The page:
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His Majesty's Dragon by Naomi Novik

  (34 ratings)

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Book Information  
AuthorNaomi Novik
TitleHis Majesty's Dragon
Book Reviews / Comments (submitted by readers)
Submitted by Archren 
(Jun 29, 2006)

There is nothing like an unabashed adventure story to brighten your mood. “His Majesty’s Dragon” is exactly that kind of fantasy. Dragons, Navies, the British Empire, Napoleonic wars, what could be better?

In this alternate history fantasy, our history is much the same except that dragons exist. There’s an entire class of species from small dragons that annoy birds and farmers to huge 100 ton battleship-type dragons. Some of the species are intelligent, but they will imprint on humans (one human per dragon), and from then on will serve usefully as couriers and scouts as well as air-support and bombers. Usually this process of imprinting and training is very tightly controlled. So it throws things for a loop when a dragon egg captured from a French frigate by the British Navy starts to hatch at sea, surrounded only by sailors. The baby dragon, showing excellent taste, imprints on the captain, Laurence, who names it Temeraire.

Temeraire is an exceptional character, and also an exceptional dragon, apparently having come from the Far East. He and Laurence form a deep bond, which sustains both of them as they are introduced ad hoc to the world of the British Aerial Corp. It throws both of them off since they weren’t born to it, but they manage to muddle through. It is doubly shocking for Laurence, as he is forced to change his mindset about a number of issues. In the secretive world of the Aerial Corp, some dragons imprint on women, forcing an egalitarian fighting force. Thus does Novik neatly side-step the kind of casual misogyny that usually characterizes works set in this period (the closest comparison is of course Patrick O’Brien’s Aubury/Maturin series). Like O’Brien, she matches her writing style to that of the period. This shouldn’t be any problem, it flows just beautifully. She has a good ear for rhythm in dialog. And if perhaps towards the end the plot suffers from a little bit of deus ex machina, don’t let it ruin the emotional impact of the writing. I surprised at how attached one can become to fictional dragons belonging to other people.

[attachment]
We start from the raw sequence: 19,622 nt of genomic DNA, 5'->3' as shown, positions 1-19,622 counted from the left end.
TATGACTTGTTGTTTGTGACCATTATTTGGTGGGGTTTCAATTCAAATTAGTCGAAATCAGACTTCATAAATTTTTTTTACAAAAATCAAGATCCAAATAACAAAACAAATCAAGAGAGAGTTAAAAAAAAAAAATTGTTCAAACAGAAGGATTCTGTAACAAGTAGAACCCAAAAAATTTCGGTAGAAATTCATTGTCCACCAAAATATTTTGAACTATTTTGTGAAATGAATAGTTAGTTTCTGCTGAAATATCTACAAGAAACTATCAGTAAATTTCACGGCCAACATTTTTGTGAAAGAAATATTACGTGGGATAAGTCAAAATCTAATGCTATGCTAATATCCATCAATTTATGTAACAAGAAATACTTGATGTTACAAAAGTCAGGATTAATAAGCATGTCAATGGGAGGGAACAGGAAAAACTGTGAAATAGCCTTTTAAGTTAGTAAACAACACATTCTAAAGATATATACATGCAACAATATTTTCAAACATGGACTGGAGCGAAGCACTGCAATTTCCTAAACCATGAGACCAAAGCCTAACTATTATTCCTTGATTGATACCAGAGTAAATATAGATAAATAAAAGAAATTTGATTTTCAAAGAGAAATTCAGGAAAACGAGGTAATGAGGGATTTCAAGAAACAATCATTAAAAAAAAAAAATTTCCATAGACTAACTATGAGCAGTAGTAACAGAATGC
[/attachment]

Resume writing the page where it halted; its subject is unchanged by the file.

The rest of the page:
There is simply nothing cooler to read about than dragons. They’re like the best dog you could ever imagine, plus they can talk, they’re smarter than you, and they’re HUGE (but they still love you just as faithfully as any hound). Maybe it’s a bit Boy’s Own, but this woman reader loved it just as much for its adventurous spirit and fun.

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